He links that intention of building connection to the festival’s ethos, characterizing ACF as the “antithesis and an immunization against profit-driven mainstream pop, or whatever you want to call the artistic festival stages with helicopters and fog machines. [Wiancko is] focusing on the essence of creativity, the humanity of it, and doing it with an egalitarian approach. Close to the people. This is exactly what we’re about.”
In her teaching experience, Wiancko says she frequently encountered questions from students she felt “institutions are not set up to answer.” These included how to establish a music career in the 21st century, how to have a holistic life in music, and how to consider one’s wellness or mental health alongside creation and performance.
“What is a way of being in the industry that is more community-minded, and less based on competitive structures?” Wiancko reflects. “How do we make art in a way that supports each other and supports the community, and that is mindful about the kind of healing society needs and the kind of healing live performance and music can bring to our communities? I believe we’re in service of the communities we live in and play for.”
While their specific approaches may differ, the artists on the bill for Antenna Cloud Farm this season are unified in their aim to deliver transporting experiences.
Maeve Gilchrist, a Brooklyn-based harper and composer participating in this year’s ACF artist residency, will be working on new material to share with audiences. Gilchrist was born in Edinburgh, Scotland, and her background includes traditional Irish and Scottish music. She traveled to the United States to study jazz and improvisation at Berklee, steeping in the breadth and diversity of Boston and New York’s music scenes. She and Wiancko are both members of the Silkroad Ensemble.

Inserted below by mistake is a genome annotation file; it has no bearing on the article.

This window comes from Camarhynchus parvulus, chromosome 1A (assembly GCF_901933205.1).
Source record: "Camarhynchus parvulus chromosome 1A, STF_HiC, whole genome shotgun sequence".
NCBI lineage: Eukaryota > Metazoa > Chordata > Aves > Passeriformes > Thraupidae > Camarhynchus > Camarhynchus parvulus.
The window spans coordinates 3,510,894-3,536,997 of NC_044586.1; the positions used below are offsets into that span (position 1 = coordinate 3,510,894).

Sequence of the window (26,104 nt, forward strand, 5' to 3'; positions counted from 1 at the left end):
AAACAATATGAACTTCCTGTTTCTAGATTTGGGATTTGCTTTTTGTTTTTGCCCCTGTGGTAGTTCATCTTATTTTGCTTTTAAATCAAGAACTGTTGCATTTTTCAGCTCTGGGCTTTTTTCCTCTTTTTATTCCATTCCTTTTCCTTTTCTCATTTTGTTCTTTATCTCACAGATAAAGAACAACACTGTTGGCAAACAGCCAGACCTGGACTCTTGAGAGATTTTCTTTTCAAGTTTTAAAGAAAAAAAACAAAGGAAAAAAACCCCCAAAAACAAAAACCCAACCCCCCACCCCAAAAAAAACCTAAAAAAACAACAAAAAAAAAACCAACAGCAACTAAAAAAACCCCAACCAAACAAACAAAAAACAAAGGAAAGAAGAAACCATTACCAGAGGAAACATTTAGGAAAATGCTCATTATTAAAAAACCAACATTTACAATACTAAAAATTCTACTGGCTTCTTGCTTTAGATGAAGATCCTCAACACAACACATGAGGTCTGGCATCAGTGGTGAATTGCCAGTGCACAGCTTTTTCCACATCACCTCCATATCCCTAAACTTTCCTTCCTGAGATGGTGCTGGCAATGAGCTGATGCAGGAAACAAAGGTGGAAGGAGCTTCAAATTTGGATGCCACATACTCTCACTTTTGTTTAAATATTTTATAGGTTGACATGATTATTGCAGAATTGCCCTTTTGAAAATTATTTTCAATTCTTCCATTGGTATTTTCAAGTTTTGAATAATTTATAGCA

Gilchrist uses her instrument – the Celtic lever harp – to explore a variety of genres, from orchestral or folk settings to electronics.
“The beautiful thing about composing is you can curate the influences however you like,” she says.
Gilchrist will join ACF with guitarist and frequent collaborator Kyle Sanna, who is adept at both contemporary improvisation and traditional Irish backing style. “He can speak to both sides of my musicality,” Gilchrist says.
Gilchrist also addresses the physicality of the instrument and the connections therein.
“I enjoy the proximity that I have with my body when I’m playing the harp,” she says. “There is no doubt a connection between the vibrations that are made and that I’m feeling. I’m pregnant right now, and I think a lot about it because I’ve been touring so much this spring and I think, ‘Gosh, this baby has heard a lot of music’ – and not just heard a lot of music, but felt a lot of music, because it’s right there by the soundboard.”